In the 1970s Layzer began a decade-long inquiry into the mathematical foundations and assumptions behind the analyses of the heritability of IQ and conclusions drawn from them. This brought him into conflict with the work of Jensen and Herrnstein. Working alongside population geneticists and evolutionary biologists including Richard Lewontin, his colleague at Harvard, he concluded that, while genetics are an important factor in determining intelligence, there is no established limit on the educability of individuals. He published his ideas in peer-reviewed journals and popular articles.
Layzer published three books that focused on the evolution of order in the cosmos: “Constructing the Universe” (1984), “Cosmogenesis: The Growth of Order in the Universe” (1990), and his final book, “Why We Are Free” (published posthumously in 2021). That work builds on the idea in his earlier books, in which the growth of information in the universe is inconsistent with the concept of a deterministic universe. For Layzer, ontological chance and primordial randomness are the origins of genuine possible alternative futures for astronomical and biological evolution. Just as the cosmos was not limited by its initial conditions, the human will is not limited by deterministic physical laws and human intelligence is limited not by its initial genetic component but by the possibilities of life experience and education.
Layzer was heavily invested in teaching both undergraduate and graduate students. From the 1950s to 1970s, he was an anchor among his department’s theorists, joined by Cecilia Payne-Gaposchkin, Donald Menzel, Leo Goldberg, Max Krook, and Alex Dalgarno. He had 19 Ph.D. students, many of whom went on to distinguished careers. He developed and taught innovative courses in Harvard’s General Education and Core Curriculum for over 30 years, including “Space, Time, and Motion” and “Chance, Necessity, and Order.” He was awarded Phi Beta Kappa’s Alpha-Iota Prize for Excellence in Teaching in 1991. His student Craig Hogan wrote, “For many young people [who] passed through his world, he offered a unique kind of unconditional acceptance, like a college-level Mr. Rogers: everyone is OK, everyone is special, and he really meant that, and it was really true.”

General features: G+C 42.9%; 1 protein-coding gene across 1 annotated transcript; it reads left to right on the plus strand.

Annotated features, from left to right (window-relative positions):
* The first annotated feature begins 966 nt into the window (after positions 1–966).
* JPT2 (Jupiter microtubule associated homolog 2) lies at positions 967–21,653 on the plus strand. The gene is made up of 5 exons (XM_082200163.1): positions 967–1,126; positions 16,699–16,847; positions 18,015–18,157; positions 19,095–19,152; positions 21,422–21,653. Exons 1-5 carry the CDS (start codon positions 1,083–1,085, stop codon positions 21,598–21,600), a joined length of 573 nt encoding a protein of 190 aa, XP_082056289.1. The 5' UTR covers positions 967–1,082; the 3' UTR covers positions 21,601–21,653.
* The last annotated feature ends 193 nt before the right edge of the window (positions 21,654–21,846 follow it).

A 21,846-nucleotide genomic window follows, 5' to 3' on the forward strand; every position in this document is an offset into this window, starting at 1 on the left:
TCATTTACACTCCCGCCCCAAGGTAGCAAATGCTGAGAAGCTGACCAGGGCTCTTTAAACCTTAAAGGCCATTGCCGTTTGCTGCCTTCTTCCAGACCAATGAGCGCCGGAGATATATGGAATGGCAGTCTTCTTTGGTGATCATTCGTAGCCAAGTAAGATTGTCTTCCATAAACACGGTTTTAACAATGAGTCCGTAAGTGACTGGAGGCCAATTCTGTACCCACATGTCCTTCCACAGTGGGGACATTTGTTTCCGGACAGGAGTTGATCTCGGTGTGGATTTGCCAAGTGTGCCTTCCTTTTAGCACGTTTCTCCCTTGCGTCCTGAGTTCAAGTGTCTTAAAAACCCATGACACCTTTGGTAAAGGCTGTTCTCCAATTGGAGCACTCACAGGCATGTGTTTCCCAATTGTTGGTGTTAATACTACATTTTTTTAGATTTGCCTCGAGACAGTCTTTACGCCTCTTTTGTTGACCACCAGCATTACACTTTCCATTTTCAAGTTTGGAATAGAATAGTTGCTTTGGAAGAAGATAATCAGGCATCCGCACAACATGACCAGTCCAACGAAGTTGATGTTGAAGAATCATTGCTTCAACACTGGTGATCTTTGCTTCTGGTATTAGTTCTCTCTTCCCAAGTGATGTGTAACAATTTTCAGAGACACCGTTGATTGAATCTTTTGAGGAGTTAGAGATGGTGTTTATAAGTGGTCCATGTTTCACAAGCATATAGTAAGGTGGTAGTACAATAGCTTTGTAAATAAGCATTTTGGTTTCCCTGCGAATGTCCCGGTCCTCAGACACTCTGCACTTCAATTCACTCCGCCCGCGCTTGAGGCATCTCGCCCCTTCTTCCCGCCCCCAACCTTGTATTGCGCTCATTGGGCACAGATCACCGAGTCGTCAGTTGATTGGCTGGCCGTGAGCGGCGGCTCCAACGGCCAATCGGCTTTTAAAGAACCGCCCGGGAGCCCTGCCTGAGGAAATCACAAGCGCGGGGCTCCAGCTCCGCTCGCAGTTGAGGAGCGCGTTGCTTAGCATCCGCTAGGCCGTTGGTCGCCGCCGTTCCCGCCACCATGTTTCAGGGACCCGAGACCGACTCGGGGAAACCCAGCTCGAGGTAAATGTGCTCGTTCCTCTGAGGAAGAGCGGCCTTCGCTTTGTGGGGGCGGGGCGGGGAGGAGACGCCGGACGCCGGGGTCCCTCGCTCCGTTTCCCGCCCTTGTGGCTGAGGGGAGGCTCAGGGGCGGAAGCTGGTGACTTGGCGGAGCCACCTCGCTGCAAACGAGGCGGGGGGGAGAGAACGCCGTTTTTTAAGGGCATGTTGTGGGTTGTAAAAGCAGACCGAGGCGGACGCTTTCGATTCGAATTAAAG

A dedicated violinist and violist, Layzer organized string quartets on Friday evenings, which began with dinner and often included students. He was an enthusiastic squash and tennis player, enjoyed skiing, and regularly swam at the Blodgett pool.
Layzer was an editor of the Annual Review of Astronomy and Astrophysics for 30 years between its 1963 founding and 1995. He was a member of the American Academy of Arts and Sciences and the International Astronomical Union.
Although an avowed atheist, Layzer was often invited by the Reverend Professor Peter Gomes to speak at services at Memorial Church.
Layzer was married twice. He and his first wife, Rosemary Ford, had two children. His second marriage, lasting 60 years until his death, was to Jean Walker, to whom he was introduced by famed cosmologist Hermann Bondi in England. They had four children. He is survived by Jean, four of his six children, eight grandchildren, and six great-grandchildren.
James Moran, Chair